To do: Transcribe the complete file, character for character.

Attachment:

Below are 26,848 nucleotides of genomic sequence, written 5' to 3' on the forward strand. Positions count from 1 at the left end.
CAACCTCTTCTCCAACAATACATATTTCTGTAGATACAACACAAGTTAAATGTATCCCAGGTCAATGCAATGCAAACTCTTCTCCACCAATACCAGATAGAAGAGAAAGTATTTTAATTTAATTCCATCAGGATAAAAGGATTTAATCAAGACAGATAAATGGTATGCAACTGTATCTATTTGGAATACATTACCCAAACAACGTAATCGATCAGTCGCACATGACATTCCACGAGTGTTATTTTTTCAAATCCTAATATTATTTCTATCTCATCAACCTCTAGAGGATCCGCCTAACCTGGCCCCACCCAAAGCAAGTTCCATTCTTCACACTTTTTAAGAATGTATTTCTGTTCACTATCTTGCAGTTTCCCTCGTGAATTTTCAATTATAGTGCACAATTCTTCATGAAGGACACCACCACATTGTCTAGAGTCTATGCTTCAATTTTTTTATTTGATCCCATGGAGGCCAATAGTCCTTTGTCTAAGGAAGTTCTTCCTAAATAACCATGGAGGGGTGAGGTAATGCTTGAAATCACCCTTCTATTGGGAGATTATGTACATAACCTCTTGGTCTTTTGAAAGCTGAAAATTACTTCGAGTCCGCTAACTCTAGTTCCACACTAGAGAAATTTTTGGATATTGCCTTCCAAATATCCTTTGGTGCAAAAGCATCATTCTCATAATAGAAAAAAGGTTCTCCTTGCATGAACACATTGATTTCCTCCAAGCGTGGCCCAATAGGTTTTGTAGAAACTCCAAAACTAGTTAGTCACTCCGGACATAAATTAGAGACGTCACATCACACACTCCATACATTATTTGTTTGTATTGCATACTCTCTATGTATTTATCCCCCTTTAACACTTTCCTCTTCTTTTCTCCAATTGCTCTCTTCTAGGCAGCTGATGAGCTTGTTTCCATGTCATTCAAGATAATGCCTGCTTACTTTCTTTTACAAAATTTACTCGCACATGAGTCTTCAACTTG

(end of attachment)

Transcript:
Below are 26,848 nucleotides of genomic sequence, written 5' to 3' on the forward strand. Positions count from 1 at the left end.
CAACCTCTTCTCCAACAATACATATTTCTGTAGATACAACACAAGTTAAATGTATCCCAGGTCAATGCAATGCAAACTCTTCTCCACCAATACCAGATAGAAGAGAAAGTATTTTAATTTAATTCCATCAGGATAAAAGGATTTAATCAAGACAGATAAATGGTATGCAACTGTATCTATTTGGAATACATTACCCAAACAACGTAATCGATCAGTCGCACATGACATTCCACGAGTGTTATTTTTTCAAATCCTAATATTATTTCTATCTCATCAACCTCTAGAGGATCCGCCTAACCTGGCCCCACCCAAAGCAAGTTCCATTCTTCACACTTTTTAAGAATGTATTTCTGTTCACTATCTTGCAGTTTCCCTCGTGAATTTTCAATTATAGTGCACAATTCTTCATGAAGGACACCACCACATTGTCTAGAGTCTATGCTTCAATTTTTTTATTTGATCCCATGGAGGCCAATAGTCCTTTGTCTAAGGAAGTTCTTCCTAAATAACCATGGAGGGGTGAGGTAATGCTTGAAATCACCCTTCTATTGGGAGATTATGTACATAACCTCTTGGTCTTTTGAAAGCTGAAAATTACTTCGAGTCCGCTAACTCTAGTTCCACACTAGAGAAATTTTTGGATATTGCCTTCCAAATATCCTTTGGTGCAAAAGCATCATTCTCATAATAGAAAAAAGGTTCTCCTTGCATGAACACATTGATTTCCTCCAAGCGTGGCCCAATAGGTTTTGTAGAAACTCCAAAACTAGTTAGTCACTCCGGACATAAATTAGAGACGTCACATCACACACTCCATACATTATTTGTTTGTATTGCATACTCTCTATGTATTTATCCCCCTTTAACACTTTCCTCTTCTTTTCTCCAATTGCTCTCTTCTAGGCAGCTGATGAGCTTGTTTCCATGTCATTCAAGATAATGCCTGCTTACTTTCTTTTACAAAATTTACTCGCACATGAGTCTTCAACTTG